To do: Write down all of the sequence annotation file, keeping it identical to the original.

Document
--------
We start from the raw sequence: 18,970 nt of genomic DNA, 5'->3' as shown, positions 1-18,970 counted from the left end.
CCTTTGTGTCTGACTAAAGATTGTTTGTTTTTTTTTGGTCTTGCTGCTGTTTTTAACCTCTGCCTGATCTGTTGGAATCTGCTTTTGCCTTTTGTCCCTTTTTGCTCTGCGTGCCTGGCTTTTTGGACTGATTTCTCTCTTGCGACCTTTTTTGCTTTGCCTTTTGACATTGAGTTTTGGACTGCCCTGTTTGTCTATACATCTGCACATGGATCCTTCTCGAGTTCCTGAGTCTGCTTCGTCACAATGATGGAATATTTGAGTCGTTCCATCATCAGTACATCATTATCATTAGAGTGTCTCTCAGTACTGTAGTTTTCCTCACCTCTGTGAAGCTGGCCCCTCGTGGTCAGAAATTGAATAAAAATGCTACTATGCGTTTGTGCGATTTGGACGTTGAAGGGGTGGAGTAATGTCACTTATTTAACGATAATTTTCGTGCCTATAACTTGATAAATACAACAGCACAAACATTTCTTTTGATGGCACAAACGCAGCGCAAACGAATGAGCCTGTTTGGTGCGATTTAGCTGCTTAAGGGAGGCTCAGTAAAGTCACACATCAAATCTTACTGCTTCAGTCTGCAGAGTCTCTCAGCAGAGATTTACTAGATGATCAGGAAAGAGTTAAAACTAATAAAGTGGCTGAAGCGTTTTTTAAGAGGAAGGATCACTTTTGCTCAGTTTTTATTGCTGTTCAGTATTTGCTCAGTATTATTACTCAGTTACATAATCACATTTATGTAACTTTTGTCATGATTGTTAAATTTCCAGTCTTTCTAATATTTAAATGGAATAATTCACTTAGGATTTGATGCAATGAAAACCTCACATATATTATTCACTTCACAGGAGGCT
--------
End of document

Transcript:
We start from the raw sequence: 18,970 nt of genomic DNA, 5'->3' as shown, positions 1-18,970 counted from the left end.
CCTTTGTGTCTGACTAAAGATTGTTTGTTTTTTTTTGGTCTTGCTGCTGTTTTTAACCTCTGCCTGATCTGTTGGAATCTGCTTTTGCCTTTTGTCCCTTTTTGCTCTGCGTGCCTGGCTTTTTGGACTGATTTCTCTCTTGCGACCTTTTTTGCTTTGCCTTTTGACATTGAGTTTTGGACTGCCCTGTTTGTCTATACATCTGCACATGGATCCTTCTCGAGTTCCTGAGTCTGCTTCGTCACAATGATGGAATATTTGAGTCGTTCCATCATCAGTACATCATTATCATTAGAGTGTCTCTCAGTACTGTAGTTTTCCTCACCTCTGTGAAGCTGGCCCCTCGTGGTCAGAAATTGAATAAAAATGCTACTATGCGTTTGTGCGATTTGGACGTTGAAGGGGTGGAGTAATGTCACTTATTTAACGATAATTTTCGTGCCTATAACTTGATAAATACAACAGCACAAACATTTCTTTTGATGGCACAAACGCAGCGCAAACGAATGAGCCTGTTTGGTGCGATTTAGCTGCTTAAGGGAGGCTCAGTAAAGTCACACATCAAATCTTACTGCTTCAGTCTGCAGAGTCTCTCAGCAGAGATTTACTAGATGATCAGGAAAGAGTTAAAACTAATAAAGTGGCTGAAGCGTTTTTTAAGAGGAAGGATCACTTTTGCTCAGTTTTTATTGCTGTTCAGTATTTGCTCAGTATTATTACTCAGTTACATAATCACATTTATGTAACTTTTGTCATGATTGTTAAATTTCCAGTCTTTCTAATATTTAAATGGAATAATTCACTTAGGATTTGATGCAATGAAAACCTCACATATATTATTCACTTCACAGGAGGCT